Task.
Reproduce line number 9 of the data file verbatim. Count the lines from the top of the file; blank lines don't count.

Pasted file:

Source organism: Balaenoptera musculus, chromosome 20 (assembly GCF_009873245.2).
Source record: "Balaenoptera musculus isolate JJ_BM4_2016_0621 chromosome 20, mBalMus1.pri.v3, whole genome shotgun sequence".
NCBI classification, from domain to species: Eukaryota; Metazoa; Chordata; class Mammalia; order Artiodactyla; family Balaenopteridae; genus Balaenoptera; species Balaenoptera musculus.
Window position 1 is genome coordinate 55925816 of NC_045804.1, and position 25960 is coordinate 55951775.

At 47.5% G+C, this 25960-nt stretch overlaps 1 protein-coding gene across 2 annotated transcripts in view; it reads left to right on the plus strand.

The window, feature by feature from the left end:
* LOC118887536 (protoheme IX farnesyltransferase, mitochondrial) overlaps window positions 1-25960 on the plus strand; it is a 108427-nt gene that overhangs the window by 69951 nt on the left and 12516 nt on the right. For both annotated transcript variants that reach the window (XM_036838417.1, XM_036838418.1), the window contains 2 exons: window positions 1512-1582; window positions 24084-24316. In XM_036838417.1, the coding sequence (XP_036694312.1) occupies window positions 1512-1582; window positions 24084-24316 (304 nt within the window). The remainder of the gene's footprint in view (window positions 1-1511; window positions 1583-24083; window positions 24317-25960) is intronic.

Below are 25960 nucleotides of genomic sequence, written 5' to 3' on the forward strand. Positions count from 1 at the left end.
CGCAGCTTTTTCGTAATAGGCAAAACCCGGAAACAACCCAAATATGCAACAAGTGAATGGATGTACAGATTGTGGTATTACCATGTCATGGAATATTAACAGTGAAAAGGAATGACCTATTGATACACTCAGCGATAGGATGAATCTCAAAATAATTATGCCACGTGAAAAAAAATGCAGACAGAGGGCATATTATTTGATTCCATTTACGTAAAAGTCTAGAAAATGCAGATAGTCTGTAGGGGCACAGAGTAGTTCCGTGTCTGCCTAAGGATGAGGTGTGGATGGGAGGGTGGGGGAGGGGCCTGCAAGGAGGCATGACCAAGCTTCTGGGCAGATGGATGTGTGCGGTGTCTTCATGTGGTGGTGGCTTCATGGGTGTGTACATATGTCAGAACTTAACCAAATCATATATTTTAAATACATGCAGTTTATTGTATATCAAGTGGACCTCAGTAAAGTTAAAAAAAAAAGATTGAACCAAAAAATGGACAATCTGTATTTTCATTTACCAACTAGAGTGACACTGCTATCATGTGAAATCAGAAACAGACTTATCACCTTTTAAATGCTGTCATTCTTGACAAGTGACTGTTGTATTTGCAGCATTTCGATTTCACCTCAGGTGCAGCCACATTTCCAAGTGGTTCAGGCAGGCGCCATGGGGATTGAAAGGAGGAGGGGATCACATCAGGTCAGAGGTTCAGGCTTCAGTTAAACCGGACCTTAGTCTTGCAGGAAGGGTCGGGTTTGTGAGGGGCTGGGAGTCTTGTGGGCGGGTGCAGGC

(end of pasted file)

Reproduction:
CGCAGCTTTTTCGTAATAGGCAAAACCCGGAAACAACCCAAATATGCAACAAGTGAATGGATGTACAGATTGTGGTATTACCATGTCATGGAATATTAACAGTGAAAAGGAATGACCTATTGATACACTCAGCGATAGGATGAATCTCAAAATAATTATGCCACGTGAAAAAAAATGCAGACAGAGGGCATATTATTTGATTCCATTTACGTAAAAGTCTAGAAAATGCAGATAGTCTGTAGGGGCACAGAGTAGTTCCGTGTCTGCCTAAGGATGAGGTGTGGATGGGAGGGTGGGGGAGGGGCCTGCAAGGAGGCATGACCAAGCTTCTGGGCAGATGGATGTGTGCGGTGTCTTCATGTGGTGGTGGCTTCATGGGTGTGTACATATGTCAGAACTTAACCAAATCATATATTTTAAATACATGCAGTTTATTGTATATCAAGTGGACCTCAGTAAAGTTAAAAAAAAAAGATTGAACCAAAAAATGGACAATCTGTATTTTCATTTACCAACTAGAGTGACACTGCTATCATGTGAAATCAGAAACAGACTTATCACCTTTTAAATGCTGTCATTCTTGACAAGTGACTGTTGTATTTGCAGCATTTCGATTTCACCTCAGGTGCAGCCACATTTCCAAGTGGTTCAGGCAGGCGCCATGGGGATTGAAAGGAGGAGGGGATCACATCAGGTCAGAGGTTCAGGCTTCAGTTAAACCGGACCTTAGTCTTGCAGGAAGGGTCGGGTTTGTGAGGGGCTGGGAGTCTTGTGGGCGGGTGCAGGC